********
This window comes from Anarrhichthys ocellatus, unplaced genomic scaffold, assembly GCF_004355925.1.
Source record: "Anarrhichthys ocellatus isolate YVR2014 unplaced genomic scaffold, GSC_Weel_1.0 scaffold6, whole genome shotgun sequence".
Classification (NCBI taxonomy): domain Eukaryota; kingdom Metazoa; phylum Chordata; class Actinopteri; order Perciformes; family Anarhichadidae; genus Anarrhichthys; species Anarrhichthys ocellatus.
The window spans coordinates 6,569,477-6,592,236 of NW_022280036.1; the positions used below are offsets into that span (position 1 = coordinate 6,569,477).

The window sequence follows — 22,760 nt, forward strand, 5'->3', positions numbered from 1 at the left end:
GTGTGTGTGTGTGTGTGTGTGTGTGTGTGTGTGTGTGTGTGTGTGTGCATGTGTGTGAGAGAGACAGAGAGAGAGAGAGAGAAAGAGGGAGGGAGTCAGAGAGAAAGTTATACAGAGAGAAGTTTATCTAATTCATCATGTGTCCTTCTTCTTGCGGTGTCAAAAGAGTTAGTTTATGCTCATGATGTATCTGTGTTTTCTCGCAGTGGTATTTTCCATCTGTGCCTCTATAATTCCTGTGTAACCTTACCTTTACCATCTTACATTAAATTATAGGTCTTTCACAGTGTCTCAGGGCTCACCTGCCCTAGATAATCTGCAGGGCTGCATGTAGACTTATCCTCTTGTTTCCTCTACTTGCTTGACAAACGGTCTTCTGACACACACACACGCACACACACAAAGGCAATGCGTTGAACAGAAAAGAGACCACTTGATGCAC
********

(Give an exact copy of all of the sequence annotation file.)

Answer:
This window comes from Anarrhichthys ocellatus, unplaced genomic scaffold, assembly GCF_004355925.1.
Source record: "Anarrhichthys ocellatus isolate YVR2014 unplaced genomic scaffold, GSC_Weel_1.0 scaffold6, whole genome shotgun sequence".
Classification (NCBI taxonomy): domain Eukaryota; kingdom Metazoa; phylum Chordata; class Actinopteri; order Perciformes; family Anarhichadidae; genus Anarrhichthys; species Anarrhichthys ocellatus.
The window spans coordinates 6,569,477-6,592,236 of NW_022280036.1; the positions used below are offsets into that span (position 1 = coordinate 6,569,477).

The window sequence follows — 22,760 nt, forward strand, 5'->3', positions numbered from 1 at the left end:
GTGTGTGTGTGTGTGTGTGTGTGTGTGTGTGTGTGTGTGTGTGTGTGCATGTGTGTGAGAGAGACAGAGAGAGAGAGAGAGAAAGAGGGAGGGAGTCAGAGAGAAAGTTATACAGAGAGAAGTTTATCTAATTCATCATGTGTCCTTCTTCTTGCGGTGTCAAAAGAGTTAGTTTATGCTCATGATGTATCTGTGTTTTCTCGCAGTGGTATTTTCCATCTGTGCCTCTATAATTCCTGTGTAACCTTACCTTTACCATCTTACATTAAATTATAGGTCTTTCACAGTGTCTCAGGGCTCACCTGCCCTAGATAATCTGCAGGGCTGCATGTAGACTTATCCTCTTGTTTCCTCTACTTGCTTGACAAACGGTCTTCTGACACACACACACGCACACACACAAAGGCAATGCGTTGAACAGAAAAGAGACCACTTGATGCAC